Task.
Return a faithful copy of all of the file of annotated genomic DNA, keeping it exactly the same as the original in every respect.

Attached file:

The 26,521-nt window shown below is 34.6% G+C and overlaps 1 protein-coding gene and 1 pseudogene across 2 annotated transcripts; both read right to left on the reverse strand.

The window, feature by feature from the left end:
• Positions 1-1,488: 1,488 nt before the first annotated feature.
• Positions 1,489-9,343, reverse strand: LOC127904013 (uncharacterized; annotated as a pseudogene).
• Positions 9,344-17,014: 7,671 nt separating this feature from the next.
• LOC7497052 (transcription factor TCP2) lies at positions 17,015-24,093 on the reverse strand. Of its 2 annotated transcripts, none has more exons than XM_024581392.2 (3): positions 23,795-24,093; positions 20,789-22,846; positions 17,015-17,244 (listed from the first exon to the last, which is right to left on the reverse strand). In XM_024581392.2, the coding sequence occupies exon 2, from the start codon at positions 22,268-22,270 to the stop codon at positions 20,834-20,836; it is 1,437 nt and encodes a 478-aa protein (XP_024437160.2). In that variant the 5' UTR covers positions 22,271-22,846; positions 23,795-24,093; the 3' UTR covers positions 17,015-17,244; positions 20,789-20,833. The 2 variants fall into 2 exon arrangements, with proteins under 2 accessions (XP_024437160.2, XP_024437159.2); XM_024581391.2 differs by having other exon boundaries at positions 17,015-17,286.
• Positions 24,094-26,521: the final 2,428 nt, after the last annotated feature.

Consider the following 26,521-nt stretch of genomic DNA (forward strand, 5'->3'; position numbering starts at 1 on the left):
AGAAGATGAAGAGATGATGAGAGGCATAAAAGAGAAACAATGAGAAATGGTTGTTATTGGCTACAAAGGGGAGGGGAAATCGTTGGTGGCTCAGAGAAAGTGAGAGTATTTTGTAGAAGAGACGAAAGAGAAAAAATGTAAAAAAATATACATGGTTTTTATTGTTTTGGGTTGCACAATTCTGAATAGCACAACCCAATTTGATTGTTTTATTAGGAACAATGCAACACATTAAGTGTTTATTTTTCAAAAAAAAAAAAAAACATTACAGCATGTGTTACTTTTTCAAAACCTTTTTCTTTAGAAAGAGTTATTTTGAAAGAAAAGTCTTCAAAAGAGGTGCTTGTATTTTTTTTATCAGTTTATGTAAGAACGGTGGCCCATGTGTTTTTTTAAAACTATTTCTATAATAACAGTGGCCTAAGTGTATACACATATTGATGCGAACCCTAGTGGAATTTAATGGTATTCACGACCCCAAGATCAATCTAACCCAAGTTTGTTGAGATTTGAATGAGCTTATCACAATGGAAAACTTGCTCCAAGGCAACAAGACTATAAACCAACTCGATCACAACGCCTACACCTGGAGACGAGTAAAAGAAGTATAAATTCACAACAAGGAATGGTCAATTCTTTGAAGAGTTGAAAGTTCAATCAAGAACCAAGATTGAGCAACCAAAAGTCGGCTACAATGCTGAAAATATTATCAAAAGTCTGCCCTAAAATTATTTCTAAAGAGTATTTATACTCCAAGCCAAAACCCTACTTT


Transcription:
The 26,521-nt window shown below is 34.6% G+C and overlaps 1 protein-coding gene and 1 pseudogene across 2 annotated transcripts; both read right to left on the reverse strand.

The window, feature by feature from the left end:
• Positions 1-1,488: 1,488 nt before the first annotated feature.
• Positions 1,489-9,343, reverse strand: LOC127904013 (uncharacterized; annotated as a pseudogene).
• Positions 9,344-17,014: 7,671 nt separating this feature from the next.
• LOC7497052 (transcription factor TCP2) lies at positions 17,015-24,093 on the reverse strand. Of its 2 annotated transcripts, none has more exons than XM_024581392.2 (3): positions 23,795-24,093; positions 20,789-22,846; positions 17,015-17,244 (listed from the first exon to the last, which is right to left on the reverse strand). In XM_024581392.2, the coding sequence occupies exon 2, from the start codon at positions 22,268-22,270 to the stop codon at positions 20,834-20,836; it is 1,437 nt and encodes a 478-aa protein (XP_024437160.2). In that variant the 5' UTR covers positions 22,271-22,846; positions 23,795-24,093; the 3' UTR covers positions 17,015-17,244; positions 20,789-20,833. The 2 variants fall into 2 exon arrangements, with proteins under 2 accessions (XP_024437160.2, XP_024437159.2); XM_024581391.2 differs by having other exon boundaries at positions 17,015-17,286.
• Positions 24,094-26,521: the final 2,428 nt, after the last annotated feature.

Consider the following 26,521-nt stretch of genomic DNA (forward strand, 5'->3'; position numbering starts at 1 on the left):
AGAAGATGAAGAGATGATGAGAGGCATAAAAGAGAAACAATGAGAAATGGTTGTTATTGGCTACAAAGGGGAGGGGAAATCGTTGGTGGCTCAGAGAAAGTGAGAGTATTTTGTAGAAGAGACGAAAGAGAAAAAATGTAAAAAAATATACATGGTTTTTATTGTTTTGGGTTGCACAATTCTGAATAGCACAACCCAATTTGATTGTTTTATTAGGAACAATGCAACACATTAAGTGTTTATTTTTCAAAAAAAAAAAAAAACATTACAGCATGTGTTACTTTTTCAAAACCTTTTTCTTTAGAAAGAGTTATTTTGAAAGAAAAGTCTTCAAAAGAGGTGCTTGTATTTTTTTTATCAGTTTATGTAAGAACGGTGGCCCATGTGTTTTTTTAAAACTATTTCTATAATAACAGTGGCCTAAGTGTATACACATATTGATGCGAACCCTAGTGGAATTTAATGGTATTCACGACCCCAAGATCAATCTAACCCAAGTTTGTTGAGATTTGAATGAGCTTATCACAATGGAAAACTTGCTCCAAGGCAACAAGACTATAAACCAACTCGATCACAACGCCTACACCTGGAGACGAGTAAAAGAAGTATAAATTCACAACAAGGAATGGTCAATTCTTTGAAGAGTTGAAAGTTCAATCAAGAACCAAGATTGAGCAACCAAAAGTCGGCTACAATGCTGAAAATATTATCAAAAGTCTGCCCTAAAATTATTTCTAAAGAGTATTTATACTCCAAGCCAAAACCCTACTTT